# Ezekiel cried

0:51:280:51:30

# Dem dry bones

0:51:300:51:31

# Ezekiel cried

0:51:310:51:33

# Dem dry bones

0:51:330:51:34

# Ezekiel cried

0:51:340:51:35

# Dem dry bones

0:51:350:51:36

# Now hear the word of the Lord

0:51:360:51:40

# Ezekiel connected dem dry bones

0:51:400:51:42

# Ezekiel connected dem dry bones

0:51:420:51:45

# Ezekiel connected dem dry bones

0:51:450:51:47

# Now hear the word of the Lord

0:51:470:51:50

# When your toe bone connected to your foot bone

0:51:500:51:53

# Your foot bone connected to your heel bone

0:51:530:51:56

# Your heel bone connected to your ankle bone

0:51:560:51:59

# Your ankle bone connected to your leg bone

0:51:590:52:01

# Your leg bone connected to your knee bone

0:52:010:52:04

# Your knee bone connected to your thighbone

0:52:040:52:07

# Your thigh bone connected to your hipbone

0:52:070:52:09

# Your hipbone connected to your backbone

0:52:090:52:12

# Your backbone connected to your shoulder bone

0:52:120:52:15

# Your shoulder bone connected to your neck bone

0:52:150:52:18

# Your neck bone connected to your head bone

0:52:180:52:20

# Now hear the word of the Lord

0:52:200:52:23

# Dem bones dem bones gonna walk around

0:52:230:52:25

# Dem bones dem bones gonna

0:52:250:52:29

# Dem bones dem bones gonna walk around

0:52:290:52:31

# Now hear the word of the Lord

0:52:310:52:33

# Disconnect dem bones

0:52:330:52:35

# Dem dry bones

0:52:350:52:36

# Disconnect dem bones

0:52:360:52:38

# Dem dry bones

0:52:380:52:39

# Disconnect dem bones

0:52:390:52:40

# Dem dry bones

0:52:400:52:42

# Now hear the word of the Lord

0:52:420:52:45

# When your head bone connected from your neck bone

0:52:450:52:47

# Your neck bone connected from your shoulder bone

0:52:470:52:50

# Your shoulder bone connected from your backbone

0:52:500:52:53

# Your backbone connected from your hipbone

0:52:530:52:55

# Your hipbone connected from your thighbone

0:52:550:52:58

# Your thigh bone connected from your knee bone

0:52:580:53:01

# Your knee bone connected from your leg bone

0:53:010:53:03

# Your leg bone connected from your ankle bone

0:53:030:53:06

# Your ankle bone connected from your heel bone

0:53:060:53:08

# Your heel bone...

0:53:080:53:10

Philip! Come back, Philip!

0:53:100:53:14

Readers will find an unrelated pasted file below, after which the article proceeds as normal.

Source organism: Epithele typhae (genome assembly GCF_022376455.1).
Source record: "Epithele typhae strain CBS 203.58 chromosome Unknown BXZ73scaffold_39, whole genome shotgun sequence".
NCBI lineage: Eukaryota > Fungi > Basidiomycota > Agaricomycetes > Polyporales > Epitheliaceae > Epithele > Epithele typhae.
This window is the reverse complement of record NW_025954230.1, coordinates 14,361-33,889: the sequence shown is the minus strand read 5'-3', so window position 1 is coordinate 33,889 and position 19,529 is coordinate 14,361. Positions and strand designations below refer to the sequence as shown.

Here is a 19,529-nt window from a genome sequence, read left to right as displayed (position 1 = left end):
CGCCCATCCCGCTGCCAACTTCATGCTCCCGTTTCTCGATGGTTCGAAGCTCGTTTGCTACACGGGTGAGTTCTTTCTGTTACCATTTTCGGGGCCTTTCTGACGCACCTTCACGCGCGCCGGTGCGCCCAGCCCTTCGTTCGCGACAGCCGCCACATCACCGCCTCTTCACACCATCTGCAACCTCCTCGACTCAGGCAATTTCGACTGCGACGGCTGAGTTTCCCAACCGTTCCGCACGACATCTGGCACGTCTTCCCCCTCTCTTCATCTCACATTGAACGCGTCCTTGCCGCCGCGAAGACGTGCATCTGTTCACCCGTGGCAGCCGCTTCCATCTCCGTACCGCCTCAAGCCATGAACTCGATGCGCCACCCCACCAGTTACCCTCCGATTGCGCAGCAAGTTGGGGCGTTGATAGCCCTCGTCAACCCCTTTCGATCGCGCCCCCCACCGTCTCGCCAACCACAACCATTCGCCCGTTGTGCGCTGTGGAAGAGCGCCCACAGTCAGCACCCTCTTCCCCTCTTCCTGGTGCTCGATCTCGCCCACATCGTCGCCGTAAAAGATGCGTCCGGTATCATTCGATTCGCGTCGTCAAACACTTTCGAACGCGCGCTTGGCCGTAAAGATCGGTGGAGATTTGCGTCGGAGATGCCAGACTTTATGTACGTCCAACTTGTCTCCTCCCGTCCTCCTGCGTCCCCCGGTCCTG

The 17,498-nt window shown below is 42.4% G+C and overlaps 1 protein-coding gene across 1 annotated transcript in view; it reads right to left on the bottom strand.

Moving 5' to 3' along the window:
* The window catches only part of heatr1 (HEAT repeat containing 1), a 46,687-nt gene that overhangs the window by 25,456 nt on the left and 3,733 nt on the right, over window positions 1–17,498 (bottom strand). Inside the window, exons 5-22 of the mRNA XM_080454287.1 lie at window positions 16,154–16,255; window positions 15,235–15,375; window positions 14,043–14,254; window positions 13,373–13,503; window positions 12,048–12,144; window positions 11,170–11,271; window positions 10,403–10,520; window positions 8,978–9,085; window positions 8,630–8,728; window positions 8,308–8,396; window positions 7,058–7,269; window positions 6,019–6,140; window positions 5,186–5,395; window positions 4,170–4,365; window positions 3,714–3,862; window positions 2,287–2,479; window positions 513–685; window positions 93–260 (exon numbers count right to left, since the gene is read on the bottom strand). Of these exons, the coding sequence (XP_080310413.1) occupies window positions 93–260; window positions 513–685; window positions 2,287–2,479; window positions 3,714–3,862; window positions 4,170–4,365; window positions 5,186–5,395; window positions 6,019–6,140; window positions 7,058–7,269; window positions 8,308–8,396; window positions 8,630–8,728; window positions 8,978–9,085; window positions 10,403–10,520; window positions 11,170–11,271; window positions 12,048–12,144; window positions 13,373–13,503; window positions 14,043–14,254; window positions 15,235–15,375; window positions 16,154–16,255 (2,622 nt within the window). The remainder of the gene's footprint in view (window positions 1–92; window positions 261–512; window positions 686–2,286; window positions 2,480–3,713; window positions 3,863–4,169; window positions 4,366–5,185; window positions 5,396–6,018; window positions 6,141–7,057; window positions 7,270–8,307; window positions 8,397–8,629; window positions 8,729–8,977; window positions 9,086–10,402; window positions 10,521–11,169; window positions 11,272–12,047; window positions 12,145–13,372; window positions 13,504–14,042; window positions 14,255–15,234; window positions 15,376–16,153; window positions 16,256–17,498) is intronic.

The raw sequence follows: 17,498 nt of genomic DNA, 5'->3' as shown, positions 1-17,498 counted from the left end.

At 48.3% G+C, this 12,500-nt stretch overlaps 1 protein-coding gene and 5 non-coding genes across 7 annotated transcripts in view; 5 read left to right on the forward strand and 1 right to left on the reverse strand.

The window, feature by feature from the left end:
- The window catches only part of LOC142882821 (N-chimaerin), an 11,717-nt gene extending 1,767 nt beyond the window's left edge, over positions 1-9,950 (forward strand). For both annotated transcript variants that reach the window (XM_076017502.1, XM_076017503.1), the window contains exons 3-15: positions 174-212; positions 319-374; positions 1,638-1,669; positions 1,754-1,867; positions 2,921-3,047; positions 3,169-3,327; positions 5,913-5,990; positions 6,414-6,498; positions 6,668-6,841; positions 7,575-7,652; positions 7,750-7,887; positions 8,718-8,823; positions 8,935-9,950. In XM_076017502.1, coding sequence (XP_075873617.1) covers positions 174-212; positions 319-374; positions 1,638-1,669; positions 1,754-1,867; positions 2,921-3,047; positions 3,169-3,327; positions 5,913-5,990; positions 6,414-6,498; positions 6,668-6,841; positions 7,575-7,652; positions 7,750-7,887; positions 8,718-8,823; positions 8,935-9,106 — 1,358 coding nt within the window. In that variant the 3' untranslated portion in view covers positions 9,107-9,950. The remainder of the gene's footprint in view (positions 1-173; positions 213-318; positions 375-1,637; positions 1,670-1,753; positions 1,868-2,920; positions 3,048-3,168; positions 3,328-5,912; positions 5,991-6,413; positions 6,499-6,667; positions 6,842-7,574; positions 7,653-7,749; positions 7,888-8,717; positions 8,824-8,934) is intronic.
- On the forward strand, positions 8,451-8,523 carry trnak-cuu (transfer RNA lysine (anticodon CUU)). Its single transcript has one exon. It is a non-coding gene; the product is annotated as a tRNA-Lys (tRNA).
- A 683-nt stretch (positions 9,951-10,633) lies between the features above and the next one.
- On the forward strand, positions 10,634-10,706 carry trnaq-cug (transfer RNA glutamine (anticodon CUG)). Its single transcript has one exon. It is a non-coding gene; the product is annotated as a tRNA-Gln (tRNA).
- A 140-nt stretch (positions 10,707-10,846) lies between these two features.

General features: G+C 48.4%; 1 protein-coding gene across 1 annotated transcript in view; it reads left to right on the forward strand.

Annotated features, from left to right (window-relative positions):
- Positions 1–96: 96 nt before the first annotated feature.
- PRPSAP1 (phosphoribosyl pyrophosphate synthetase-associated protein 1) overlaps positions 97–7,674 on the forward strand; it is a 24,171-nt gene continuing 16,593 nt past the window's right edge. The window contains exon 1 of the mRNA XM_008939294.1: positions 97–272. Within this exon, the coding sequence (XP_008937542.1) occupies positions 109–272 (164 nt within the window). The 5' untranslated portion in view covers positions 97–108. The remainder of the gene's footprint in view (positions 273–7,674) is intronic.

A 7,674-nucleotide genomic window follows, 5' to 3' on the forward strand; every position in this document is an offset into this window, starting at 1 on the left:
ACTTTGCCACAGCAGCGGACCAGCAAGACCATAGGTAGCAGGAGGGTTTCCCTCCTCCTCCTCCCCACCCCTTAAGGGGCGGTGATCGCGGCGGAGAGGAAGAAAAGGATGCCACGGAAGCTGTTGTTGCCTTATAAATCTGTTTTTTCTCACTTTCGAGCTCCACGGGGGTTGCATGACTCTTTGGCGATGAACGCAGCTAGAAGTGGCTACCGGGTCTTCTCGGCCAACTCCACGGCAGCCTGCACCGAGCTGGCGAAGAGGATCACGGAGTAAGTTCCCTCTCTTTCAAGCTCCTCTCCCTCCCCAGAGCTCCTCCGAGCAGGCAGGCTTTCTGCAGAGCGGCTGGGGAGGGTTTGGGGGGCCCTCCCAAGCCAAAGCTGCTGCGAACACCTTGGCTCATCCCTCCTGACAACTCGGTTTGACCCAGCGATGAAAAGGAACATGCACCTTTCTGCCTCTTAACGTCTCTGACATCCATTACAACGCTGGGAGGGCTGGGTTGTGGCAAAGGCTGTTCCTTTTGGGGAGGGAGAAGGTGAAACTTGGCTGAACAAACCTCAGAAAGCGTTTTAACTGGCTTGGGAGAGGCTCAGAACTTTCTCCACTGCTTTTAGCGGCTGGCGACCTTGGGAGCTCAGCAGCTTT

# Now hear the word of the Lord

0:53:140:53:16

People say to me, that must be autobiographical.

0:53:160:53:19

I feel greatly offended when they do

0:53:190:53:21

because it's one of the least autobiographical pieces of work

0:53:210:53:25

that I've ever attempted.

0:53:250:53:26

-The Singing Detective?

-Yes.

0:53:260:53:28

-You can't be surprised that people say it's autobiographical.

-No, I'm not saying that.

0:53:280:53:32

Because maybe out of laziness I'd use the fact that the hero, so-called...

0:53:320:53:36

Is it possible to have a hero? Examine and discuss.

0:53:360:53:42

The fact that he has arthritis and psoriasis, psoriatic arthropathy.

0:53:420:53:47

And was... Had a...

0:53:470:53:50

I never at any stage in the script, incidentally, say the Forest of Dean.

0:53:500:53:55

But that the childhood area was the same as mine.

0:53:550:54:02

And the disease is the same as mine. It does not make it autobiographical.

0:54:020:54:06

I could have given him some other interesting and cruel disease.

0:54:060:54:09

Maybe I should have played around with a few diseases!

0:54:090:54:12

But you said somewhere, I think, that what is going on in your plays

0:54:120:54:15

is what goes on inside people's heads.

0:54:150:54:17

And to an extent, aren't you drawing on that, even if you have to mask that sense of your own experience?

0:54:170:54:25

What I was trying to do with The Singing Detective was to make

0:54:250:54:28

the whole thing a detective story.

0:54:280:54:30

But a detective story about how you find out about yourself.

0:54:300:54:35

So that you've got this superfluity of clues,

0:54:350:54:39

which is what we all have, and very few solutions, maybe no solution.

0:54:390:54:44

But the very act of garnering the clues,

0:54:440:54:48

and the very act of remembering not merely an event

0:54:480:54:53

but how that event has lodged in you,

0:54:530:54:57

and how that event has affected the way you see things.

0:54:570:55:02

It begins to assemble a system of values.

0:55:030:55:07

And only when that system, no matter how tenuous it might be,

0:55:070:55:13

is assembled,

0:55:130:55:15

was Marlow able to get up out of his bed.

0:55:150:55:19

Which is why it isn't about psoriasis or psoriatic arthropathy

0:55:190:55:24

or detectives or that particular childhood,

0:55:240:55:28

but about the way that we can protect that sovereignty

0:55:280:55:34

that we have, and that is all that we have,

0:55:340:55:37

and it is the most precious of all the human capacities.